Neck and Forequarters A neck of moderate length in proportion to the length of the body. In does, the neck should come out from the chest blending smoothly with the shoulders, be wide in it's attachment and rising gracefully to the throatlatch which shows refinement in the female. In males, the neck should be thicker and show skin folds as a sign of masculinity, The chest should be broad with a deep brisket, The shoulder should be well muscled, in proportion to the body and be well fitted to the wither. The wither should be broad and well-fitted [not sharp]. Characteristic faults. Very long, thin, or short neck or too loose shoulders.
Barrel The barrel should be long, broad and deep. The ribs must be well sprung and the loins well-muscled. The goat should have a broad, fairly straight back and must not be pinched behind the shoulders. A small dip behind the shoulder is acceptable. Characteristic faults. Concave back, slab-sided, cylindrical or pinched behind the shoulder.
Hindquarters The pelvis must be large, broad and deep with good length from the hip to pin. Well-muscled through the rump, twist and inner thighs with length through the stitch, particularly in bucks. The rump should be slightly sloped. The tail should be straight at the dock and be able to move freely. Characteristic faults Narrow hips or thurl, rump that slopes to much, wry tail, short from hip to pin, poor muscling particularly in males, short stitch / poor inner thigh development.
Sexual organs Does: Well-formed udder firmly attached with no more than two separate teats on a side.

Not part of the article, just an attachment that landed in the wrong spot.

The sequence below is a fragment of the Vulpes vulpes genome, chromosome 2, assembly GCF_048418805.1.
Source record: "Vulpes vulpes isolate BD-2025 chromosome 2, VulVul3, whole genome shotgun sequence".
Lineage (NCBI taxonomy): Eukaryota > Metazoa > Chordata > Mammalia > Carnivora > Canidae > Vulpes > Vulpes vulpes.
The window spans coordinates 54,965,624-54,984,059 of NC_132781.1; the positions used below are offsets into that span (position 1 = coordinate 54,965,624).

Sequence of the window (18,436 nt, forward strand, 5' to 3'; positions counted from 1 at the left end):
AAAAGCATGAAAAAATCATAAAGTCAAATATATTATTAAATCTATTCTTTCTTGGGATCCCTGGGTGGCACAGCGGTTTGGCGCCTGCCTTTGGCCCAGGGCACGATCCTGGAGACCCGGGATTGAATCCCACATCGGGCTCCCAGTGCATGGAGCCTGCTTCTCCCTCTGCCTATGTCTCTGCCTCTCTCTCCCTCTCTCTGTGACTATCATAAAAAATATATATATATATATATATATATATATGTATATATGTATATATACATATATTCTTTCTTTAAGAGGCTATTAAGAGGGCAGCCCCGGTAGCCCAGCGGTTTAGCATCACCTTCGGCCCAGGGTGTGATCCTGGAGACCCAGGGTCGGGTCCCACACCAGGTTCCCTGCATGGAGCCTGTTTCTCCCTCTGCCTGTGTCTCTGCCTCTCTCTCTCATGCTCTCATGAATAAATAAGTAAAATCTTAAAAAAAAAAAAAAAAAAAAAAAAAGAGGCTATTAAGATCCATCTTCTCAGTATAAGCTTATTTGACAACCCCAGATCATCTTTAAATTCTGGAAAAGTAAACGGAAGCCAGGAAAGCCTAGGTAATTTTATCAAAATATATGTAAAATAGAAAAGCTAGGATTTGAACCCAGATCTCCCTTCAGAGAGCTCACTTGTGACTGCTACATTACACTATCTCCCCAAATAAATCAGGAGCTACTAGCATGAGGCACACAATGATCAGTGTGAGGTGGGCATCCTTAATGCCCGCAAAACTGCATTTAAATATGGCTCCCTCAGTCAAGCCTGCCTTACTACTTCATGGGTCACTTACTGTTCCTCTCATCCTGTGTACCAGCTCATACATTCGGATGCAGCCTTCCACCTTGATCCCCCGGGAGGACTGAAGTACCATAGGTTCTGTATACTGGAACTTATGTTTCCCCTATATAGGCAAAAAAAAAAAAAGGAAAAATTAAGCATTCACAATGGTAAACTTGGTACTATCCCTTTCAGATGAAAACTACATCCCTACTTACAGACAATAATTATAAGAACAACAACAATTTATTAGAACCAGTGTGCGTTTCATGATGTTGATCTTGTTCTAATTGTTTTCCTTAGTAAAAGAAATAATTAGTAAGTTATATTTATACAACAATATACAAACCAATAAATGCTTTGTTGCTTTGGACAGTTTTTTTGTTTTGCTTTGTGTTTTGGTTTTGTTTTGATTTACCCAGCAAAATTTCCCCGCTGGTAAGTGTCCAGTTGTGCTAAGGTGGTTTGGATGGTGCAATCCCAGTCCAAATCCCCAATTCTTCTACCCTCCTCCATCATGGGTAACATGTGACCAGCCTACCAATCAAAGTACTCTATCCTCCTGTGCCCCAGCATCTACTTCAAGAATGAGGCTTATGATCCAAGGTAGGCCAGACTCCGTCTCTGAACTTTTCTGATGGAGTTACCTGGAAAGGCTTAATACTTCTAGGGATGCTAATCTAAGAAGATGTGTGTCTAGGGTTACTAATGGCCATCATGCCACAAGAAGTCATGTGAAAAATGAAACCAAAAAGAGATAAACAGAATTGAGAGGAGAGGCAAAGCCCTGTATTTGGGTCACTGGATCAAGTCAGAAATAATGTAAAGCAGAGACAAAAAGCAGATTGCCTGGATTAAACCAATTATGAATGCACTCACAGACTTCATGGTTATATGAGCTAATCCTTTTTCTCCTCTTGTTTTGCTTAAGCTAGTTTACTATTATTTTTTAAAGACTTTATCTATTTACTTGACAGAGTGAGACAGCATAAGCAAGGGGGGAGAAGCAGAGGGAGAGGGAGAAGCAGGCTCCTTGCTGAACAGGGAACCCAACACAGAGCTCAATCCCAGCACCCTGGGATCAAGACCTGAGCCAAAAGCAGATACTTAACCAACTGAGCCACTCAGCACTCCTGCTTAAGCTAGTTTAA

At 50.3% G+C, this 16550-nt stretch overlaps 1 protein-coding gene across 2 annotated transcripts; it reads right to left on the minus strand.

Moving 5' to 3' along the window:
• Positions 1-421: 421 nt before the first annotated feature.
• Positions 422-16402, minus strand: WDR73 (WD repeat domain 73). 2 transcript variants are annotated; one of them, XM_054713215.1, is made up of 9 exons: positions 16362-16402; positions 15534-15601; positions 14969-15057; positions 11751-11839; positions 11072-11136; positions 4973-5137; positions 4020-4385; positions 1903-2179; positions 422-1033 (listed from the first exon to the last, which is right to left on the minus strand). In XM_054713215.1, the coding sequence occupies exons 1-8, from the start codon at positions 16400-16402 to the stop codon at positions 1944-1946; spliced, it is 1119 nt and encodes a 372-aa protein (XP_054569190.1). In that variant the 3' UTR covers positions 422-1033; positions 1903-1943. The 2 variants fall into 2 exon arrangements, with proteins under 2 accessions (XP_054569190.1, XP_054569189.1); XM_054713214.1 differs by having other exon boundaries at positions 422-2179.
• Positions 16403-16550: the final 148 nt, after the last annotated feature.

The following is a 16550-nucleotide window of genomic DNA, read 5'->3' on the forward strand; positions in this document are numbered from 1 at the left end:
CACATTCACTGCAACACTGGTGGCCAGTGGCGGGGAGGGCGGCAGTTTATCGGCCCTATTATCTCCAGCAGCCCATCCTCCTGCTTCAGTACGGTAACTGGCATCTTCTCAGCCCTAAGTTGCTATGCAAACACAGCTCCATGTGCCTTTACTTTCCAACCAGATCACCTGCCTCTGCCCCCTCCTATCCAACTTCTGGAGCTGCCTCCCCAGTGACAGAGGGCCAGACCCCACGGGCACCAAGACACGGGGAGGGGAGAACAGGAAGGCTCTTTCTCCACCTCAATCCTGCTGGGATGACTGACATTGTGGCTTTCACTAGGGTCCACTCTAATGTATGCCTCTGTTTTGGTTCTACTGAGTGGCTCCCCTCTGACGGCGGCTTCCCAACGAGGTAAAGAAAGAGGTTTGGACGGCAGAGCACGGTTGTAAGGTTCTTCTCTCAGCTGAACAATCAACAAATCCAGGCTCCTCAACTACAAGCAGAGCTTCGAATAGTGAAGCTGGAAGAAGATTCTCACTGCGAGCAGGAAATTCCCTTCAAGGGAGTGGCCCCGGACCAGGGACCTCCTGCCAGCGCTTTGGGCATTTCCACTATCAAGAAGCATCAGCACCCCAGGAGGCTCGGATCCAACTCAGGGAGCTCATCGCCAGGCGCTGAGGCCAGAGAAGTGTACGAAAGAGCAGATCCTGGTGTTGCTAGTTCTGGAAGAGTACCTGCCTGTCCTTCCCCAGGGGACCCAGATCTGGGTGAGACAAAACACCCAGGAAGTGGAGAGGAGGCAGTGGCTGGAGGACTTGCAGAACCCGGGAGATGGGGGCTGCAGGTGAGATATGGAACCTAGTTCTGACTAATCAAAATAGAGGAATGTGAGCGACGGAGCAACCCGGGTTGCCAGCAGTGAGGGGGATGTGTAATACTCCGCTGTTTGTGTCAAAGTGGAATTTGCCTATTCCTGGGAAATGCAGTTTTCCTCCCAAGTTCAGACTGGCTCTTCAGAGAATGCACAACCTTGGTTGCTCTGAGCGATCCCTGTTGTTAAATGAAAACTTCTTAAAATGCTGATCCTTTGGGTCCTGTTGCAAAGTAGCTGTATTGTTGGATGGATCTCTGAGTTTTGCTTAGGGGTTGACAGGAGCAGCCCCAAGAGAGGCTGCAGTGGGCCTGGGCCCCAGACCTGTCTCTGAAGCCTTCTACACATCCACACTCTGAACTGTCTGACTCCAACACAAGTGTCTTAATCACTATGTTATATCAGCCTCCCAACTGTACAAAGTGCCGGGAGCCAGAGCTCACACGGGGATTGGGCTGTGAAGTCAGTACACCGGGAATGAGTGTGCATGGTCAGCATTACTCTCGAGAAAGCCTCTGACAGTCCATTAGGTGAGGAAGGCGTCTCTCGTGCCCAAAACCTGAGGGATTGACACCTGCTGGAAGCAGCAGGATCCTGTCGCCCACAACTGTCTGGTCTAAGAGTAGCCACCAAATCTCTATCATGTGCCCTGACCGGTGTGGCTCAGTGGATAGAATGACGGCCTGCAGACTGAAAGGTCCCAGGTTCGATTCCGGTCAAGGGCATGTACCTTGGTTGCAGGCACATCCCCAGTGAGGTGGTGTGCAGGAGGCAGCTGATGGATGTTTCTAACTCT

Bucks: Two reasonably large, well-formed, healthy and equal sized testes in one scrotum. A scrotum with no larger split than 5cm is permissible. The scrotum must be at least 25cm in circumference at maturity. Characteristics faults Any teat variation of more than two separate teats per side, calabash/bottle teats or pendulous udder. Small testes; a scrotum with more than a 5cm split; scrotal sack with a circumference of less than 25cm at maturity.
Size The ideal is a medium sized, heavy goat with maximum meat production. A desirable relationship between length of leg and depth of body should be achieved. Kids tend to be longer in the leg. Characteristics faults Goats too large or too small [ pony type].
Colouring The Boer Goat is a white goat with a fully pigmented red head and white blaze. A full red head is permissible. Uniform shading between light and dark is permissible. The minimum requirement for a stud animal is a red patch of at least 10cm in diameter on both sides of the head, ears excluded. Both ears should have at least 75% red colouring and 75% pigmentation. The following is permissible: · Head, Neck and Forequarters: A total red colouring is permissible not further than the shoulder blade and on the shoulder not lower than the chest junction. Barrel, Hindquarters and Belly: Only one patch not exceeding 10cm in diameter is permissible.
Legs: The term 'legs' is taken to mean that portion below an imaginary line formed by the chest and the underline. One patch or a number of patches that do not exceed a total area of 5cm in diameter.
Tail: The tail may be red, but the red color may not continue onto the body for more than 2.5cm.
Red Hair and Covering: Very few red hairs in the white of the coat is permissible from the age of two tooth.
General appearance and type The ennobled Boer Goat is an animal of quality with balance and symmetry and a strong, vigorous appearance. The doe must be feminine, wedging slightly in the front. The buck demonstrates masculinity, and is heavier in the head, neck, forequarters and rump. Fertility A doe must have kidded by 2 years of age.
Disqualifications Animals that display any of the following disqualifications should not be used for breeding and may not be exhibited: - Blue eyes. - Wry, twisted or crooked face or mouth. - Parrot mouth. - Undescended, single or divided testes, monorchid or cryptorchid.
Provision Where the animal is highly exceptional in its functional traits and displays an aesthetic fault its exceptional traits should be recognized.
This is a list that is on going. If you have any suggestion of words and information that needs to be added please send you suggestions to us.